The Dyce Head Light lighthouse keeper's cottage is owned by the town of Castine and rented out to a local teacher. Some have wanted to see the three-bedroom home turned into a more robust rental business. Credit: Ethan Genter

Despite some calls to turn a coastal town’s historic lighthouse keeper’s cottage into a more robust short-term rental business, local officials decided this week to keep leasing it to a local teacher.

The town of Castine owns and has been renting out the three-bedroom house at Dyce Head Light for decades. The current lease expired this month. Some factions in the small town wanted to turn the cottage that overlooks Penobscot Bay into a short-term rental that could generate the municipality more money.

But the town rejected the unusual idea. On Tuesday, the Select Board voted to continue renting the house to Tracy Lameyer, a local educator who has been the tenant for the past nine years.

There was no discussion on the topic when the Select Board approved the lease Tuesday, but earlier this month several people said that they felt the town could take better advantage of the real estate asset, potentially renting it out weekly or on single year leases to newcomers in town.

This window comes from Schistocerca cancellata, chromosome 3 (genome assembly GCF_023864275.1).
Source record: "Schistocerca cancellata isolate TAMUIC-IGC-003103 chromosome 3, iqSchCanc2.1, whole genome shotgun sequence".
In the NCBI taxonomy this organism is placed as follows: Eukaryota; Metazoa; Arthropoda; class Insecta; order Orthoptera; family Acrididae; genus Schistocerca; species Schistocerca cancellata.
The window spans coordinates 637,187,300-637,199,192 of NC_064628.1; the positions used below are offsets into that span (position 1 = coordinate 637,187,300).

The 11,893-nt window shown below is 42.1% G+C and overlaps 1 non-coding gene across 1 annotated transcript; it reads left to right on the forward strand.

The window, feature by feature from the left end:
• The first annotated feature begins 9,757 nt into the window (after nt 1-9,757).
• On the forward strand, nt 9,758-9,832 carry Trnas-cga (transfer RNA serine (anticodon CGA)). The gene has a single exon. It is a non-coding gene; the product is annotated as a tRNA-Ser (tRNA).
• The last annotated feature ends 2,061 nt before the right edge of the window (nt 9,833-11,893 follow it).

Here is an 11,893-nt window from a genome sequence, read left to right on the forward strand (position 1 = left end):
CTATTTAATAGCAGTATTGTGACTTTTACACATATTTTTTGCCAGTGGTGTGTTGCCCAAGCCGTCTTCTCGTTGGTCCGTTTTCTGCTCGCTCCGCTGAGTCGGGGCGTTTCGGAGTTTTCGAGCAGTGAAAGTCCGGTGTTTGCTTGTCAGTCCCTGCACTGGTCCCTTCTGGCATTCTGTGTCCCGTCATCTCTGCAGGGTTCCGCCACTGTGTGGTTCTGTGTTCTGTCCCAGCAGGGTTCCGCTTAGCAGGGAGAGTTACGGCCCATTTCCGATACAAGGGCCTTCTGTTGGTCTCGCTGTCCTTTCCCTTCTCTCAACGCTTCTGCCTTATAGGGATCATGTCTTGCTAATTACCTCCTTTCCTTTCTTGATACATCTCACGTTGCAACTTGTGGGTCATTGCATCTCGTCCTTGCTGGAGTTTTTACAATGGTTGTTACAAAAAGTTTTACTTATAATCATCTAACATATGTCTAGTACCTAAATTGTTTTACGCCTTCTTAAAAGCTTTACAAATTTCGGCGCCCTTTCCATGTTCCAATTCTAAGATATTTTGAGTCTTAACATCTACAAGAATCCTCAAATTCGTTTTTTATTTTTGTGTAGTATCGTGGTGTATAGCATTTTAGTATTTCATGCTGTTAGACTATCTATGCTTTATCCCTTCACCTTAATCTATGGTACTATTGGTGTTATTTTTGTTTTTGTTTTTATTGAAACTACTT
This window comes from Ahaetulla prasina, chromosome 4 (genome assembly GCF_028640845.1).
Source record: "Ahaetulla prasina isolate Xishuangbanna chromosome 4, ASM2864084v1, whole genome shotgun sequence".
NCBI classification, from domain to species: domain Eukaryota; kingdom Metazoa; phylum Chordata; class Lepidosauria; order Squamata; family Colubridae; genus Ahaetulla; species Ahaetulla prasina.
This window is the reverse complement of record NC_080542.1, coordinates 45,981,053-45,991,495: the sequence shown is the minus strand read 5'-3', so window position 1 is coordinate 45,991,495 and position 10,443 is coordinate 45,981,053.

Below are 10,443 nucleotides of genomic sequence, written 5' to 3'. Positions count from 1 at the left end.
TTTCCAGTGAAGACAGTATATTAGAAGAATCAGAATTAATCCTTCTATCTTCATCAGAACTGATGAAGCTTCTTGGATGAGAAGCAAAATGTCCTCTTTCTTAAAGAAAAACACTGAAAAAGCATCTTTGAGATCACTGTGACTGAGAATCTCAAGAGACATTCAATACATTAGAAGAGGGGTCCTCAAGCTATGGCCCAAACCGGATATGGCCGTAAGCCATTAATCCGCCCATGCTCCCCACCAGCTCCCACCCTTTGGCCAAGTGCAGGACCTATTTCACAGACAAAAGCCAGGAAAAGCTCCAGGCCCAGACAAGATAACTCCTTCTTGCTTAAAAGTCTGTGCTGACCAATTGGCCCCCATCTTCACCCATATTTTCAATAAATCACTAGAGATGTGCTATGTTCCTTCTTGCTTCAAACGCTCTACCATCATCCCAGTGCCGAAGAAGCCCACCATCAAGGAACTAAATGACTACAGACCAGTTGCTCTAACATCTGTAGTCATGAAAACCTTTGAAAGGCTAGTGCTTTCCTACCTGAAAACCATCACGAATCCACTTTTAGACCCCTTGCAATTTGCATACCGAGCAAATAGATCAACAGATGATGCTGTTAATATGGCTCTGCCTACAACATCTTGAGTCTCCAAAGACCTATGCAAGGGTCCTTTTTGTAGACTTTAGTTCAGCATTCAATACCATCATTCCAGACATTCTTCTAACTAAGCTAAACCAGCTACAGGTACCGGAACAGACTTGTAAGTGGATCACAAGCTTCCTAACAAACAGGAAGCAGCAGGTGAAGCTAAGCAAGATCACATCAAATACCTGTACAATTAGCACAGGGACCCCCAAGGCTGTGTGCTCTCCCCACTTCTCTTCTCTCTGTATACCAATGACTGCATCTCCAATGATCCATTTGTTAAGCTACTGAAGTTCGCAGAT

“Take the emotions out of it and make this a business,” said Pat Bishop, a local realtor, at the board’s June 6 meeting.

In an interview earlier this spring, town manager Shawn Blodgett said that despite the group that has wanted to turn the property into a short-term rental, the Select Board isn’t in favor of that and instead included a provision that requires a year-round tenant.

The current lease runs for three years and is $1,200 a month, a steal for waterfront property in the Hancock County town. The monthly rate could go up in subsequent years because it is tied to the U.S. Bureau of Labor Statistics consumer price index.

A company once offered the town $100,000 for a long-term lease so they could rent it out like an AirBNB, but Select Board member Scott Vogell felt there was more to business than just bringing in cash.

It’s in the town’s best interest to continue renting out to Lameyer, a tried-and-true tenant who was a good ambassador for the property. The lighthouse keeper’s cottage is regularly ogled by sightseers on the adjacent path that leads to the water and often attracts stray tourists into its yard. It takes a special renter to not get fed up and shoo them away, Vogell said.

 

“The lighthouse is not just a place to rent, it’s a historic site,” he said.

Dyce Head Light, the lighthouse next to the cottage, was first built in 1828 on the north side entrance to Castine Harbor. It’s a modest lighthouse that has been rebuilt several times over the years. The tower is closed to the public but the grounds around it, excluding the cottage’s immediate yard, are open at the west end of Battle Avenue in town.